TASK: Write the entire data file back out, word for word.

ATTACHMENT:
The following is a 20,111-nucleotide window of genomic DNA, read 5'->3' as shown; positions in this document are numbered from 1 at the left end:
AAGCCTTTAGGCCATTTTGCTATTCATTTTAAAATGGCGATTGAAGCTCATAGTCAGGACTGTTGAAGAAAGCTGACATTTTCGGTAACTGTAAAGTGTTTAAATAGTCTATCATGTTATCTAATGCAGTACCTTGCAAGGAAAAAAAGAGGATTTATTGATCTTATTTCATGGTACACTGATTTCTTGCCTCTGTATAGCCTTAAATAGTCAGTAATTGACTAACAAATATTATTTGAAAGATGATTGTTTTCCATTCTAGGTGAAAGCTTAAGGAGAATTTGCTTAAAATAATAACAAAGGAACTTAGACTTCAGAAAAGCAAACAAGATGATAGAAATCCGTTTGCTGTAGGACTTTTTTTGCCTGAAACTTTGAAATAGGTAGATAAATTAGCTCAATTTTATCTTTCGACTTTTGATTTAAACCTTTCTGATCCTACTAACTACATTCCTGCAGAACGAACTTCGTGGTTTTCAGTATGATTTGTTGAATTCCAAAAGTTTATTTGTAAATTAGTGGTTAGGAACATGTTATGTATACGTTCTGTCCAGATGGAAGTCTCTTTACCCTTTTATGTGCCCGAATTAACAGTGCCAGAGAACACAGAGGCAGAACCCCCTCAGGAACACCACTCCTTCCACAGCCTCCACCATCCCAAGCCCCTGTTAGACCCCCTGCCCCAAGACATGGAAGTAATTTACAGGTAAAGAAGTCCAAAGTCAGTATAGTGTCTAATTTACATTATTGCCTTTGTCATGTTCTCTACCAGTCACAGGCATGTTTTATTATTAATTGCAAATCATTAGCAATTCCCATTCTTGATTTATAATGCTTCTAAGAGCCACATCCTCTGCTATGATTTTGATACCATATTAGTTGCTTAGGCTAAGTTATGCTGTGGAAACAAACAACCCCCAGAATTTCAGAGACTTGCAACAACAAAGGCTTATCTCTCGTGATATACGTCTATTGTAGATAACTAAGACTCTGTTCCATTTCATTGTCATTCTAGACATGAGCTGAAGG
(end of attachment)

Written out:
The following is a 20,111-nucleotide window of genomic DNA, read 5'->3' as shown; positions in this document are numbered from 1 at the left end:
AAGCCTTTAGGCCATTTTGCTATTCATTTTAAAATGGCGATTGAAGCTCATAGTCAGGACTGTTGAAGAAAGCTGACATTTTCGGTAACTGTAAAGTGTTTAAATAGTCTATCATGTTATCTAATGCAGTACCTTGCAAGGAAAAAAAGAGGATTTATTGATCTTATTTCATGGTACACTGATTTCTTGCCTCTGTATAGCCTTAAATAGTCAGTAATTGACTAACAAATATTATTTGAAAGATGATTGTTTTCCATTCTAGGTGAAAGCTTAAGGAGAATTTGCTTAAAATAATAACAAAGGAACTTAGACTTCAGAAAAGCAAACAAGATGATAGAAATCCGTTTGCTGTAGGACTTTTTTTGCCTGAAACTTTGAAATAGGTAGATAAATTAGCTCAATTTTATCTTTCGACTTTTGATTTAAACCTTTCTGATCCTACTAACTACATTCCTGCAGAACGAACTTCGTGGTTTTCAGTATGATTTGTTGAATTCCAAAAGTTTATTTGTAAATTAGTGGTTAGGAACATGTTATGTATACGTTCTGTCCAGATGGAAGTCTCTTTACCCTTTTATGTGCCCGAATTAACAGTGCCAGAGAACACAGAGGCAGAACCCCCTCAGGAACACCACTCCTTCCACAGCCTCCACCATCCCAAGCCCCTGTTAGACCCCCTGCCCCAAGACATGGAAGTAATTTACAGGTAAAGAAGTCCAAAGTCAGTATAGTGTCTAATTTACATTATTGCCTTTGTCATGTTCTCTACCAGTCACAGGCATGTTTTATTATTAATTGCAAATCATTAGCAATTCCCATTCTTGATTTATAATGCTTCTAAGAGCCACATCCTCTGCTATGATTTTGATACCATATTAGTTGCTTAGGCTAAGTTATGCTGTGGAAACAAACAACCCCCAGAATTTCAGAGACTTGCAACAACAAAGGCTTATCTCTCGTGATATACGTCTATTGTAGATAACTAAGACTCTGTTCCATTTCATTGTCATTCTAGACATGAGCTGAAGG